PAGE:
It takes a village to raise… the ALMA observatory

During the three months that I worked as a visitor in the “Commissioning and Science Verification” group at ALMA, I had the opportunity to spend four week-long “turnos” (shifts) in northern Chile at the ALMA Operations Support Facility (OSF), where the antennas are operated.  If you’re interested to learn more about ALMA, you can check out the webpage, or my two previous posts about my experiences during turnos at ALMA.  For some of the early science results from ALMA, check out these astrobites.

Scientifically and personally, ALMA is an interesting and inspiring place to work.  Making observations and then analyzing data, I worked with a number of people with a variety of positions and expertise.  At the end of a recent turno I asked them a few simple questions to get a better idea of what a job at ALMA entails.  Below are their responses (to the questions in bold), which represent just one sample of perspectives, but to me are sufficiently interesting and demonstrate the diversity and complexity of this project.

A view of the ALMA Array Operations Site (AOS), located at 5000 m elevation on the Chajnantor Plateau in northern Chile. (Photo credit: ALMA/ESO/NAOJ/NRAO, W. Garnier)

1. How long have you worked at ALMA?  What is your position/title here?

At any given time at the OSF, a team of ALMA staff work together to tackle all aspects of the system.  Job titles (for those interviewed here) at ALMA include commissioning scientist, data analyst and system astronomer.  ALMA is an international partnership of Europe, North America and East Asia in cooperation with the Republic of Chile, so the control room is nearly always staffed with a very diverse group of people from around the world.  Many organizations contribute funding and personnel for the project.

One of the scientists whom I met on my last turno is a member of Academia Sinica Institute of Astronomy and Astrophysics (ASIAA), and will be in Chile for several months to participate in commissioning and science verification on behalf of the East Asia partner.  Others with whom I worked bring nearly 6 years of experience with the ALMA project, beginning with testing the ALMA system and antenna prototypes at the National Radio Astronomy Observatory (NRAO) in Charlottesville (VA) and Socorro (NM).  The Joint ALMA Observatory (JAO) in Chile provides the unified leadership and management of the construction, commissioning and operation of ALMA, and coordinates the diverse group of people who arrive from around the world to develop the project in Northern Chile.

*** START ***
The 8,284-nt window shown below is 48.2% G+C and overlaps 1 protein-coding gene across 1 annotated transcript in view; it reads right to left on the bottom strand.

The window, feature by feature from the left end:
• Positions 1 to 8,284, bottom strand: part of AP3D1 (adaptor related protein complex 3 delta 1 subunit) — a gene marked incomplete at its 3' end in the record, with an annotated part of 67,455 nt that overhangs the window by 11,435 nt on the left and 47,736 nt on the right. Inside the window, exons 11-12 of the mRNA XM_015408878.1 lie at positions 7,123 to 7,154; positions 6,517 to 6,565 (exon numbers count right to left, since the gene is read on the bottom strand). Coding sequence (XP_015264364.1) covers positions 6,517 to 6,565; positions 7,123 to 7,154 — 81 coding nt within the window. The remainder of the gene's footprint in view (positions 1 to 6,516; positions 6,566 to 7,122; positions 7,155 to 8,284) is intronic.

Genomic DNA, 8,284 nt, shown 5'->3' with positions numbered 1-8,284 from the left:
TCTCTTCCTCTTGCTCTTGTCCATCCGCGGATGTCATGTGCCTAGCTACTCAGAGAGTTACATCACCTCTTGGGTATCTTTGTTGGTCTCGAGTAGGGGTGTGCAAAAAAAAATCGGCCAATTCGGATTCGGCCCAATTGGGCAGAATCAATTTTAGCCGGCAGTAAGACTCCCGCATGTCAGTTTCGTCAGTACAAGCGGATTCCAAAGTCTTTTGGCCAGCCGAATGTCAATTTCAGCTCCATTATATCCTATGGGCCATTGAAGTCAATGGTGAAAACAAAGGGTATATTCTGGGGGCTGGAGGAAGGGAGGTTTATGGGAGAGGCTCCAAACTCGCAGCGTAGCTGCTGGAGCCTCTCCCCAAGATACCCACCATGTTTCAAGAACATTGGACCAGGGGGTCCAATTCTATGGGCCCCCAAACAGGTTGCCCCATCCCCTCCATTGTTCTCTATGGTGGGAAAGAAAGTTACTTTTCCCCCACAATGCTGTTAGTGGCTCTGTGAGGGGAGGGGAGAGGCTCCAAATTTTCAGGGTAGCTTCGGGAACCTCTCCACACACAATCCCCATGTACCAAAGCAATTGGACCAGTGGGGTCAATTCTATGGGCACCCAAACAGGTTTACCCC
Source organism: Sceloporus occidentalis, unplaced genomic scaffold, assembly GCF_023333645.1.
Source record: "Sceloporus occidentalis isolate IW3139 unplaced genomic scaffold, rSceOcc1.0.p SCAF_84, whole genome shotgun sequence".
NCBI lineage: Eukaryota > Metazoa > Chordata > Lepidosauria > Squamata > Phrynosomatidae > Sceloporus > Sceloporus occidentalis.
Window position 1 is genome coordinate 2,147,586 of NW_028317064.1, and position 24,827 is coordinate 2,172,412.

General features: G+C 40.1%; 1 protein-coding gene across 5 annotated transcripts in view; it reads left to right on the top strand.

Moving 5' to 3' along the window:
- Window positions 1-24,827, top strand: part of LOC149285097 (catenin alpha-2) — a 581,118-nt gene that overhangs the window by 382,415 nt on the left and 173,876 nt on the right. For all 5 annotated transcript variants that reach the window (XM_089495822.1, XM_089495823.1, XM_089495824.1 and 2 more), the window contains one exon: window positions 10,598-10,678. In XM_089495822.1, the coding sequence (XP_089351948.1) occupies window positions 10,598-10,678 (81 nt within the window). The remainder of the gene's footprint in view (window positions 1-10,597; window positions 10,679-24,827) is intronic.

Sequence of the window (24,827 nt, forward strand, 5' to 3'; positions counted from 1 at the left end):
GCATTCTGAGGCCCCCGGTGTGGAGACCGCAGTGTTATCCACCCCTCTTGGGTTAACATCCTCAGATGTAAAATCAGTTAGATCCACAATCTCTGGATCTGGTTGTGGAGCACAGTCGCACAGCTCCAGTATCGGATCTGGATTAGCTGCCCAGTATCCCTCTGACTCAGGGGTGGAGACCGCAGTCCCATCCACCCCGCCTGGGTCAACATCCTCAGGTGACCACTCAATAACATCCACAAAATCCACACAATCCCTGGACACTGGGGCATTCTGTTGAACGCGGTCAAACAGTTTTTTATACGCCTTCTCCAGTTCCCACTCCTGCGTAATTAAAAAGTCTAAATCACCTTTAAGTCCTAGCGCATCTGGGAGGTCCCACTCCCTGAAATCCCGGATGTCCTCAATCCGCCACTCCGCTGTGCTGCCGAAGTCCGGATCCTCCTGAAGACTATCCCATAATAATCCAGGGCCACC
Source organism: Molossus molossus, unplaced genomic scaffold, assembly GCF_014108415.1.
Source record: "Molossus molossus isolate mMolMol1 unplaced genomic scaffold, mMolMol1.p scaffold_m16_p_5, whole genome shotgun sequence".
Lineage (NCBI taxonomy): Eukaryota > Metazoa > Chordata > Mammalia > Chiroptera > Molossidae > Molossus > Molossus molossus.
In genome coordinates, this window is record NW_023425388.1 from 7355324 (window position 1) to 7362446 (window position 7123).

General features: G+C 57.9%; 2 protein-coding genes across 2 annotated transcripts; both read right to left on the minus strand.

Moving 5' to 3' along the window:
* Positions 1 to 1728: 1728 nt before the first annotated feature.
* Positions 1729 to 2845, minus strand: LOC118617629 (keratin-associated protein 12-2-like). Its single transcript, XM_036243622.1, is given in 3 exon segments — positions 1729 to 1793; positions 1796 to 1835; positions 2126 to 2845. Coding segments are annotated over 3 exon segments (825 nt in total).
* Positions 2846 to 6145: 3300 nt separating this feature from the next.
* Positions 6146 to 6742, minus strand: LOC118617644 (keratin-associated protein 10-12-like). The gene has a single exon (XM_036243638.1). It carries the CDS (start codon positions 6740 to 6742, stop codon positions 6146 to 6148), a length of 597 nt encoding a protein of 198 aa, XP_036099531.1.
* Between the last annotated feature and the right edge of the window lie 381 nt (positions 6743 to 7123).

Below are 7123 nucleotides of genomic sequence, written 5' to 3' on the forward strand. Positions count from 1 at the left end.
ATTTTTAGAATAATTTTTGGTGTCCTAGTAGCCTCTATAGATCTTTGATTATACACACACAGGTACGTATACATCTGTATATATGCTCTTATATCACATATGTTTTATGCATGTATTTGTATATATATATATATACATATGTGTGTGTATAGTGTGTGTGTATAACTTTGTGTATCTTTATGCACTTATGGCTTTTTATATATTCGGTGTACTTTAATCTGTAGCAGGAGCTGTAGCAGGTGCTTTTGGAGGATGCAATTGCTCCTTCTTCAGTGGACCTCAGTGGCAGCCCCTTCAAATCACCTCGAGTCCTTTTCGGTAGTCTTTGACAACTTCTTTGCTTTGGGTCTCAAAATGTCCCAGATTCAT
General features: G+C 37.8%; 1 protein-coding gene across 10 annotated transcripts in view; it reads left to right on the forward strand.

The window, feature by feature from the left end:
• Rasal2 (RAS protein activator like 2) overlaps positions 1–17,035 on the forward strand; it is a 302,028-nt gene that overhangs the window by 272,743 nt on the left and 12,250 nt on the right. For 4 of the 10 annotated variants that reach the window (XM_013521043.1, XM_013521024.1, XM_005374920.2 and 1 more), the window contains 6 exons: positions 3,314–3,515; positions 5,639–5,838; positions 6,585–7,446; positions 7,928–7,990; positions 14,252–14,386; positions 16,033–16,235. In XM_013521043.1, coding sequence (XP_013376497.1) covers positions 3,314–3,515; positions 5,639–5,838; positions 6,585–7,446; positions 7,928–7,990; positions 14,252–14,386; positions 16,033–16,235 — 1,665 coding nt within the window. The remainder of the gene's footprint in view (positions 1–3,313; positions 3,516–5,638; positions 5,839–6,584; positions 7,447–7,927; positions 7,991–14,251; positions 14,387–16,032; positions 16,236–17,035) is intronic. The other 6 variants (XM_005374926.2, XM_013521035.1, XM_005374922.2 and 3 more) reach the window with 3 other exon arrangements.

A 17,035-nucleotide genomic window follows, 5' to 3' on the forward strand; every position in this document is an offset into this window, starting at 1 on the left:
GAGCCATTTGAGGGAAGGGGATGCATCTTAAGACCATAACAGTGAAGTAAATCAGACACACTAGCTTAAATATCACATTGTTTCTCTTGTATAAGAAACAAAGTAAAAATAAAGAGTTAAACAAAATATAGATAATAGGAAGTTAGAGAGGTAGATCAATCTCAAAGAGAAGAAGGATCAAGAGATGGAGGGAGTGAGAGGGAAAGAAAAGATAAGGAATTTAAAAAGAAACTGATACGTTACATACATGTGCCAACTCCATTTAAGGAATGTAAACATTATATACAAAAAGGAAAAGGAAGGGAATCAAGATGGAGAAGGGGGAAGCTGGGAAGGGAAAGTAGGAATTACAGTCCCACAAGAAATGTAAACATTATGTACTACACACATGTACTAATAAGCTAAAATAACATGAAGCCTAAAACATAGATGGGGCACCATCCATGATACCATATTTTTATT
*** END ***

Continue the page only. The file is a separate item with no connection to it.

2. What did you study, and where have you worked before coming to ALMA?

One astronomer told me that one of his favorite parts of ALMA is “getting to work with so many experts and people from all over the world. One gets to learn a lot, not only from radio interferometry but also from the different cultural backgrounds. Since my undergrad, I always knew I wanted to work for ALMA, so I feel very grateful to be here.”

So you think that you might be interested to one day work at an observatory like ALMA?  What type of education and training will help you land a job at an observatory?  From my small sample, I gathered that a bachelor degree in astronomy and astrophysics, physics and/or mathematics is a useful first step.

One data analyst at ALMA has previously worked as observatory coordinator at a university in Chile, and is also involved as research assistant in one of the European Southern Observatory (ESO) large public surveys currently being carried out with the VISTA telescope at Cerro Paranal.

Those with astronomer positions have PhDs in (you guessed it) astronomy.  One interesting note is that among four people, these degrees and jobs have been held in five distinct countries (in fact, five distinct continents).  After the PhD, these scientists sought post-doc positions with direct involvement in observatory development and/or operations, mostly (but not all) which observe at mm- and sub-mm frequencies.


The ALMA array beginning to take shape. Soon, 66 antennas will populate the Chajnantor Plateau. (Photo credit: Ignacio Toledo)

3. What is your favorite part of working at ALMA?

“It’s right at the cutting edge – the only place to be if you like millimeter astronomy. Also the Atacama is always an amazing place to work. And you can’t beat seeing Aconcagua out of the window on the Monday morning commute.”